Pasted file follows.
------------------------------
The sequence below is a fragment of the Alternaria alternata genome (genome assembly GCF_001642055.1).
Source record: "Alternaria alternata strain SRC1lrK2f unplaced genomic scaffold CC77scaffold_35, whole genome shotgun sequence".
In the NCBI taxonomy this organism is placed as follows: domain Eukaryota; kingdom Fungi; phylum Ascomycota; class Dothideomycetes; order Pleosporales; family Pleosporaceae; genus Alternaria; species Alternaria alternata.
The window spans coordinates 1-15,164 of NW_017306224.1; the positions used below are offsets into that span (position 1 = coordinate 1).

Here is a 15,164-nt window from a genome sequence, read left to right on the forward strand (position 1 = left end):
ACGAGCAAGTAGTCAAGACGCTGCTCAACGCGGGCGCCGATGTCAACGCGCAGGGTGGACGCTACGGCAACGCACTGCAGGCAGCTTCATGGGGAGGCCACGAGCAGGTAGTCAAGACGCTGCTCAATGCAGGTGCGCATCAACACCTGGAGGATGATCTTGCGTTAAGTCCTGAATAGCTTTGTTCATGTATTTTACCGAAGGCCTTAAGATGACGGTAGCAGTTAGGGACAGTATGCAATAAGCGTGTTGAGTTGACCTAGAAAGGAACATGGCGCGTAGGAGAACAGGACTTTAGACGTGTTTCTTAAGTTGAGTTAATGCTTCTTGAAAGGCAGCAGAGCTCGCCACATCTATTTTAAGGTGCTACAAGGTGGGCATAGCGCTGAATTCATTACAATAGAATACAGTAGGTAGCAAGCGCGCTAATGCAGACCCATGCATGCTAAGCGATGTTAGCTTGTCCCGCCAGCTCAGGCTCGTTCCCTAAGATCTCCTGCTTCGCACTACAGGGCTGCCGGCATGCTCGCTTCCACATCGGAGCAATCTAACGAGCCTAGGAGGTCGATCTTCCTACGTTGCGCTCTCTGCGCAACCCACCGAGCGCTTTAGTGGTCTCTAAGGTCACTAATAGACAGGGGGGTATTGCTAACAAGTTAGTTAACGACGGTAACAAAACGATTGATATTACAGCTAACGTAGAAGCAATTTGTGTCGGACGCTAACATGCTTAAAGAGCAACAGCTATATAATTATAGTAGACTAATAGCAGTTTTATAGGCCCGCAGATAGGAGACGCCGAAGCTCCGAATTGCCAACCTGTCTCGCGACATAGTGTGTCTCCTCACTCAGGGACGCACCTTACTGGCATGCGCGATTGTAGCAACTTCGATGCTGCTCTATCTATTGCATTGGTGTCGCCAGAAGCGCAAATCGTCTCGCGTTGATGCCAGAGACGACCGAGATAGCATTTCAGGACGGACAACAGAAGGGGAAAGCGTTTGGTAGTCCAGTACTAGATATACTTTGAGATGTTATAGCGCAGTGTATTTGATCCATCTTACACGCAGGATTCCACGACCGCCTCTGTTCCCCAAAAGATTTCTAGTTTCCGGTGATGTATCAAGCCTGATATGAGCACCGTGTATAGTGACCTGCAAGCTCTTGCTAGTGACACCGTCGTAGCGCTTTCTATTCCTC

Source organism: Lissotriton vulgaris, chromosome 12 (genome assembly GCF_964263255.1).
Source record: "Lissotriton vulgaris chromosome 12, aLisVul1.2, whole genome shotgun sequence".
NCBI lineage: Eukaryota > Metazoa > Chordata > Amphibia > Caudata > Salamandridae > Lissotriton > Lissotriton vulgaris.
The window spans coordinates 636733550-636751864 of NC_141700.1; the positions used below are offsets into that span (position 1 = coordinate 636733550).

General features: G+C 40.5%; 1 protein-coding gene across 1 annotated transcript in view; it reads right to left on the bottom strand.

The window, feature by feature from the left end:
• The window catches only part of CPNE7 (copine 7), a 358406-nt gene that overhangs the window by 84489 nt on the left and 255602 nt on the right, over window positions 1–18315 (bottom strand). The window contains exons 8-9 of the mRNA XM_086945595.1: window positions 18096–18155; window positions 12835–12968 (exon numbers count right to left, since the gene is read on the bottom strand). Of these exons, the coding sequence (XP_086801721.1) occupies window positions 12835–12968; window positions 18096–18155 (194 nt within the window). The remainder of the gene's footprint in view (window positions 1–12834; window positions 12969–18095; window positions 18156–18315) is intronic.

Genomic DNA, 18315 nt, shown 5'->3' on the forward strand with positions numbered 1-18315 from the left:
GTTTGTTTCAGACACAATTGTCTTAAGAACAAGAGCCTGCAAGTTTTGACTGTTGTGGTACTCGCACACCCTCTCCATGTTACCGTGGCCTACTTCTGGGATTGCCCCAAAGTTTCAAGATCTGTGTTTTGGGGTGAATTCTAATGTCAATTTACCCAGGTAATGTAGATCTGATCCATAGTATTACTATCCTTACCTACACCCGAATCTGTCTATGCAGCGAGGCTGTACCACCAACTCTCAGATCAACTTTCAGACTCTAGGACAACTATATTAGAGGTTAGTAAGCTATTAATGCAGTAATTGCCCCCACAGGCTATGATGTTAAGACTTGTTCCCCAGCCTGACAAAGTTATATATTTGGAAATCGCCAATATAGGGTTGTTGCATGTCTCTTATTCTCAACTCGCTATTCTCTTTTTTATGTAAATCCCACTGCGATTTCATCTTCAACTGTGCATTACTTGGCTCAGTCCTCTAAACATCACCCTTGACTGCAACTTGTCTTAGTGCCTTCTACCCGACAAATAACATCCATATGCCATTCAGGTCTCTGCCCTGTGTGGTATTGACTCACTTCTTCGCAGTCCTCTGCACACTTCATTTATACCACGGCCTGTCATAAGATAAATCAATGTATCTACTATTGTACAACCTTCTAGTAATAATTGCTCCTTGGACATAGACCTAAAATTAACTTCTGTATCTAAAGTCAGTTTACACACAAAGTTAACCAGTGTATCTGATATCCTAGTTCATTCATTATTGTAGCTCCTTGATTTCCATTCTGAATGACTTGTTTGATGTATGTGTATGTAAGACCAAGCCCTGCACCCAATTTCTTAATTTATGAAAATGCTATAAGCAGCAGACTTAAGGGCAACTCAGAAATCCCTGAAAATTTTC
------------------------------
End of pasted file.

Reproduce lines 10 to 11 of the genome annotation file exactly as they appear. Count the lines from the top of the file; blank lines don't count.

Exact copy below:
The window spans coordinates 636733550-636751864 of NC_141700.1; the positions used below are offsets into that span (position 1 = coordinate 636733550).

General features: G+C 40.5%; 1 protein-coding gene across 1 annotated transcript in view; it reads right to left on the bottom strand.